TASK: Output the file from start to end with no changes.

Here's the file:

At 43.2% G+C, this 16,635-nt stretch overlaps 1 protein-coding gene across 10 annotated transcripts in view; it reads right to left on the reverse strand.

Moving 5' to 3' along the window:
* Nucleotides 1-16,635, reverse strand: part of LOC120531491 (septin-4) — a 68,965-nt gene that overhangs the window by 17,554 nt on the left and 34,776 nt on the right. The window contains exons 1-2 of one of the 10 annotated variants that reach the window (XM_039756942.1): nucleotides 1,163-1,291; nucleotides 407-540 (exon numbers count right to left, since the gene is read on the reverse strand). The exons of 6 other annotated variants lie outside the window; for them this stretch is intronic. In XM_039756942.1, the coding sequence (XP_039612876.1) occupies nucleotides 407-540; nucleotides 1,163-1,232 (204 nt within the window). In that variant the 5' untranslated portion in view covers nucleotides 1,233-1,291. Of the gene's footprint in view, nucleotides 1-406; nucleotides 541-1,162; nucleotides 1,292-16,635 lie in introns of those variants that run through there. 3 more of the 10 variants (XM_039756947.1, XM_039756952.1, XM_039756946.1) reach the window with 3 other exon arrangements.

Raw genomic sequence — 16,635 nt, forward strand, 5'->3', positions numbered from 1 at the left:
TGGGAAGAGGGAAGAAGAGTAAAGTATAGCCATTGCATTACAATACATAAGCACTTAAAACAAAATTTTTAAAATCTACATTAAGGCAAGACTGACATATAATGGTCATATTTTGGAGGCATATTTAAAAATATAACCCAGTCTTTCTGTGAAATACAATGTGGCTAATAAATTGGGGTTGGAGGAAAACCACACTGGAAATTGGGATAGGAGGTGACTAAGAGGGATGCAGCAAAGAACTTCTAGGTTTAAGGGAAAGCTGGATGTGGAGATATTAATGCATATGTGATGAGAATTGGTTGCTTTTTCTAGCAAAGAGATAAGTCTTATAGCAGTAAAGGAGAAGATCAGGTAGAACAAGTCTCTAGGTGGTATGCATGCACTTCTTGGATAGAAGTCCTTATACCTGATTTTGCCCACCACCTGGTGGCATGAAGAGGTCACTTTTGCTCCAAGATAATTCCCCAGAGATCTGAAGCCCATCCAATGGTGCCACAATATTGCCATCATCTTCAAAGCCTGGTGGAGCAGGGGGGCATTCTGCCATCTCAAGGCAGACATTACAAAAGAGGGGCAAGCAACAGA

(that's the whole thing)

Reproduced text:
At 43.2% G+C, this 16,635-nt stretch overlaps 1 protein-coding gene across 10 annotated transcripts in view; it reads right to left on the reverse strand.

Moving 5' to 3' along the window:
* Nucleotides 1-16,635, reverse strand: part of LOC120531491 (septin-4) — a 68,965-nt gene that overhangs the window by 17,554 nt on the left and 34,776 nt on the right. The window contains exons 1-2 of one of the 10 annotated variants that reach the window (XM_039756942.1): nucleotides 1,163-1,291; nucleotides 407-540 (exon numbers count right to left, since the gene is read on the reverse strand). The exons of 6 other annotated variants lie outside the window; for them this stretch is intronic. In XM_039756942.1, the coding sequence (XP_039612876.1) occupies nucleotides 407-540; nucleotides 1,163-1,232 (204 nt within the window). In that variant the 5' untranslated portion in view covers nucleotides 1,233-1,291. Of the gene's footprint in view, nucleotides 1-406; nucleotides 541-1,162; nucleotides 1,292-16,635 lie in introns of those variants that run through there. 3 more of the 10 variants (XM_039756947.1, XM_039756952.1, XM_039756946.1) reach the window with 3 other exon arrangements.

Raw genomic sequence — 16,635 nt, forward strand, 5'->3', positions numbered from 1 at the left:
TGGGAAGAGGGAAGAAGAGTAAAGTATAGCCATTGCATTACAATACATAAGCACTTAAAACAAAATTTTTAAAATCTACATTAAGGCAAGACTGACATATAATGGTCATATTTTGGAGGCATATTTAAAAATATAACCCAGTCTTTCTGTGAAATACAATGTGGCTAATAAATTGGGGTTGGAGGAAAACCACACTGGAAATTGGGATAGGAGGTGACTAAGAGGGATGCAGCAAAGAACTTCTAGGTTTAAGGGAAAGCTGGATGTGGAGATATTAATGCATATGTGATGAGAATTGGTTGCTTTTTCTAGCAAAGAGATAAGTCTTATAGCAGTAAAGGAGAAGATCAGGTAGAACAAGTCTCTAGGTGGTATGCATGCACTTCTTGGATAGAAGTCCTTATACCTGATTTTGCCCACCACCTGGTGGCATGAAGAGGTCACTTTTGCTCCAAGATAATTCCCCAGAGATCTGAAGCCCATCCAATGGTGCCACAATATTGCCATCATCTTCAAAGCCTGGTGGAGCAGGGGGGCATTCTGCCATCTCAAGGCAGACATTACAAAAGAGGGGCAAGCAACAGA